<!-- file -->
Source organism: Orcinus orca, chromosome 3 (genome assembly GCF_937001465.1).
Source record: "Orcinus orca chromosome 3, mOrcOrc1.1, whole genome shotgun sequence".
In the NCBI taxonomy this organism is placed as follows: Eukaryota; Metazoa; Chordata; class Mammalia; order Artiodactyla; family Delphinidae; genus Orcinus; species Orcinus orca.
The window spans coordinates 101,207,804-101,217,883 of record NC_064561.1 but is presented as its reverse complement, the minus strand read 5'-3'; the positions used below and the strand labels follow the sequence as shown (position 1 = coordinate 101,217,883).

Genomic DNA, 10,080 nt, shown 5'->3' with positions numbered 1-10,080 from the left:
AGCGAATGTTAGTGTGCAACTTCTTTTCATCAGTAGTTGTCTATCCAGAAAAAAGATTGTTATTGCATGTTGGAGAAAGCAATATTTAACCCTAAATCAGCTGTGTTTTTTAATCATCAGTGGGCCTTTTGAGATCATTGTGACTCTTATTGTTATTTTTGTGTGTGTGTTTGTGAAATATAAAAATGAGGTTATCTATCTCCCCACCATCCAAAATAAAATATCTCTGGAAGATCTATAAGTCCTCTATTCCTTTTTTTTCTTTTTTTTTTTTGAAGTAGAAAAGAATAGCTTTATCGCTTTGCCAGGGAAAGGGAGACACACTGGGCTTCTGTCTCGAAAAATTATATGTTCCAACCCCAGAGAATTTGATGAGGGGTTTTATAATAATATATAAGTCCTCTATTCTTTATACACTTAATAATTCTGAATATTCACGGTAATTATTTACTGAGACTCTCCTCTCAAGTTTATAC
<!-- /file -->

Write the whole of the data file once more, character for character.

Source organism: Orcinus orca, chromosome 3 (genome assembly GCF_937001465.1).
Source record: "Orcinus orca chromosome 3, mOrcOrc1.1, whole genome shotgun sequence".
In the NCBI taxonomy this organism is placed as follows: Eukaryota; Metazoa; Chordata; class Mammalia; order Artiodactyla; family Delphinidae; genus Orcinus; species Orcinus orca.
The window spans coordinates 101,207,804-101,217,883 of record NC_064561.1 but is presented as its reverse complement, the minus strand read 5'-3'; the positions used below and the strand labels follow the sequence as shown (position 1 = coordinate 101,217,883).

Genomic DNA, 10,080 nt, shown 5'->3' with positions numbered 1-10,080 from the left:
AGCGAATGTTAGTGTGCAACTTCTTTTCATCAGTAGTTGTCTATCCAGAAAAAAGATTGTTATTGCATGTTGGAGAAAGCAATATTTAACCCTAAATCAGCTGTGTTTTTTAATCATCAGTGGGCCTTTTGAGATCATTGTGACTCTTATTGTTATTTTTGTGTGTGTGTTTGTGAAATATAAAAATGAGGTTATCTATCTCCCCACCATCCAAAATAAAATATCTCTGGAAGATCTATAAGTCCTCTATTCCTTTTTTTTCTTTTTTTTTTTTGAAGTAGAAAAGAATAGCTTTATCGCTTTGCCAGGGAAAGGGAGACACACTGGGCTTCTGTCTCGAAAAATTATATGTTCCAACCCCAGAGAATTTGATGAGGGGTTTTATAATAATATATAAGTCCTCTATTCTTTATACACTTAATAATTCTGAATATTCACGGTAATTATTTACTGAGACTCTCCTCTCAAGTTTATAC